Monday, June 6, 2011

The Very Hungry Nudibranch

Last Thursday, guests and staff were treated to a rare sighting of the Puget Sound Tide Pool model’s one and only shaggy mouse nudibranch (Aeolidia papillosa). This marine slug grazes on the tentacles of sea anemones. Having eaten the tentacles, it stores their stinging cells in its own body, rendering it toxic to predators. The shaggy looking growths on its back, which earned it its name, actually contain these stinging cells.

An unexpected stowaway from our most recent tide pooling expedition, the shaggy mouse is often hard to find. Unlike many home loving tide pool animals, it does not predictably return to a few favorite haunts. Since it is also small, flexible, and sandy in color, it tends to disappear for days or weeks only to suddenly appear in a new part of the exhibit.

In Pacific Science Center’s Life Sciences department, we must constantly remind ourselves not to anthropomorphize. Sometimes are easier than others. As the fluffy little nudibranch crawled between the arms of a purple sea star, it was all we could do not to think the star was petting it.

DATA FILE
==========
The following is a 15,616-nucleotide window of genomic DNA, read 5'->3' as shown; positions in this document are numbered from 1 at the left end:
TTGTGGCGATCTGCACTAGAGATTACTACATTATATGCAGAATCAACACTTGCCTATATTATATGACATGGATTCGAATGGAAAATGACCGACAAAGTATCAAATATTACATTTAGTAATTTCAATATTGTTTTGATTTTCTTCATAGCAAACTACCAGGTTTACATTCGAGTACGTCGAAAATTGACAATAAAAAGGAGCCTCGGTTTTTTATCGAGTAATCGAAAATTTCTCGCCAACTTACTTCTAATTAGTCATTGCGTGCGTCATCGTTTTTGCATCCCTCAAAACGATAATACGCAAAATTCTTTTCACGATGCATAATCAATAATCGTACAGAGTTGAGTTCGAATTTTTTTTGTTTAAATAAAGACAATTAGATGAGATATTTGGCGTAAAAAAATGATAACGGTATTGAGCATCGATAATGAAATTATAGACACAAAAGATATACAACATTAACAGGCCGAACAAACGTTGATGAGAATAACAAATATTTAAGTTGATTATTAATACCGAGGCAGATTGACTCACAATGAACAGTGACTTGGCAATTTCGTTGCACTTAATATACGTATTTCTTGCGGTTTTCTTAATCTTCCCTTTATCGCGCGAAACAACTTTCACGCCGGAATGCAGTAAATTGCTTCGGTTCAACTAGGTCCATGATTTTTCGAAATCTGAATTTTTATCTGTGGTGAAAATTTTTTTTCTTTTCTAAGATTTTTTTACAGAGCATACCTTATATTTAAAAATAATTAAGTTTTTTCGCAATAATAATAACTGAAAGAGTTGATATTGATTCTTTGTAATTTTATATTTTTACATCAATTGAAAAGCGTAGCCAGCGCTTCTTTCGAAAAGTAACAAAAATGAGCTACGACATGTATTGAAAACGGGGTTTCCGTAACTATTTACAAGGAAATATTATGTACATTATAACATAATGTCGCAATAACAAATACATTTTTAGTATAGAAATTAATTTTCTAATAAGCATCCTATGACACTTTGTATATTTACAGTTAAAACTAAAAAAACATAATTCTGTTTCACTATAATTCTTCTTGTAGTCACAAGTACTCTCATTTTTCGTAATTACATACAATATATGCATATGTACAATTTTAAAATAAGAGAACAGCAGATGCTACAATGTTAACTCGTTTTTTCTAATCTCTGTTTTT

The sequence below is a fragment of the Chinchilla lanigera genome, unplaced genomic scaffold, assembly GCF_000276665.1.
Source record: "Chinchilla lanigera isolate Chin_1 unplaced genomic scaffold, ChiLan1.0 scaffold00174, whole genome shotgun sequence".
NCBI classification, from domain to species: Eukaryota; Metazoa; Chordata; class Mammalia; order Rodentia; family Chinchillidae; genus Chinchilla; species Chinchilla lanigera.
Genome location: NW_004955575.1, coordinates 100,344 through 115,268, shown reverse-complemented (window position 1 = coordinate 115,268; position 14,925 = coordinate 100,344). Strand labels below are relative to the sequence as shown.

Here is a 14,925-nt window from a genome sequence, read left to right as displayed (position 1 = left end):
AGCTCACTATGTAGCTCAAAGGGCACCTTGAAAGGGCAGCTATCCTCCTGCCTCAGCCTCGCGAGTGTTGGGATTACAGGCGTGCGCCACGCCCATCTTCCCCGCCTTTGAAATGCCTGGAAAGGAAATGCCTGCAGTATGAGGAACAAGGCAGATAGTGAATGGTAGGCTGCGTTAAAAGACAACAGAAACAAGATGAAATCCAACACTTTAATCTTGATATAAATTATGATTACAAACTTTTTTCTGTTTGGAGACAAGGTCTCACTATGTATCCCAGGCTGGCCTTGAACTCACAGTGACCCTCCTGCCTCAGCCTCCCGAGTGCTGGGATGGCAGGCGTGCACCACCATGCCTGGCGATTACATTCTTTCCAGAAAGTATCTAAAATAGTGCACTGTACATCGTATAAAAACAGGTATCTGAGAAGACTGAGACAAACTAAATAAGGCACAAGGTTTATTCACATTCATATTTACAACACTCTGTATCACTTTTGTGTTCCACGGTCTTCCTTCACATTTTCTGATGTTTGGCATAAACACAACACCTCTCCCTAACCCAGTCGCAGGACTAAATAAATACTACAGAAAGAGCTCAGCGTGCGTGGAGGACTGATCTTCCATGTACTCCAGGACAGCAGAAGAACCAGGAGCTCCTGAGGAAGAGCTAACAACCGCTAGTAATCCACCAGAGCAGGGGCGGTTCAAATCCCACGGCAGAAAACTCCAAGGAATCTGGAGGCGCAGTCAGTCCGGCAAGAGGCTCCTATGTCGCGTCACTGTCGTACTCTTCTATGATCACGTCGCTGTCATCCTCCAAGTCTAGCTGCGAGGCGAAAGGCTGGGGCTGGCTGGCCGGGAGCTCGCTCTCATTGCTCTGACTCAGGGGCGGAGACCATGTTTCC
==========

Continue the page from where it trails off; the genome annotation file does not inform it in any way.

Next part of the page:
1. How long will you keep it in the tide pools?

  2. From Animal Care Lead, Brianna Todd:

    "Nudey" the nudibranch will be living in the tide pool for the rest of its life. We are required by the Department of Fish and Wildlife to keep all of our animals forever. If we were to reintroduce a marine animal back into the wild we could potentially be adding diseases or nonnative species with it, something we all want to avoid. Thanks for the question!

  3. For those who are worried about our anemones, there is a bit of good news. Because Nudey the nudibranch only eats the tentacles, and because there are an abundance of anemones and only one nudibranch, it appears that he/she is able to harvest them sustainably, allowing time between feedings for the tentacles to grow back.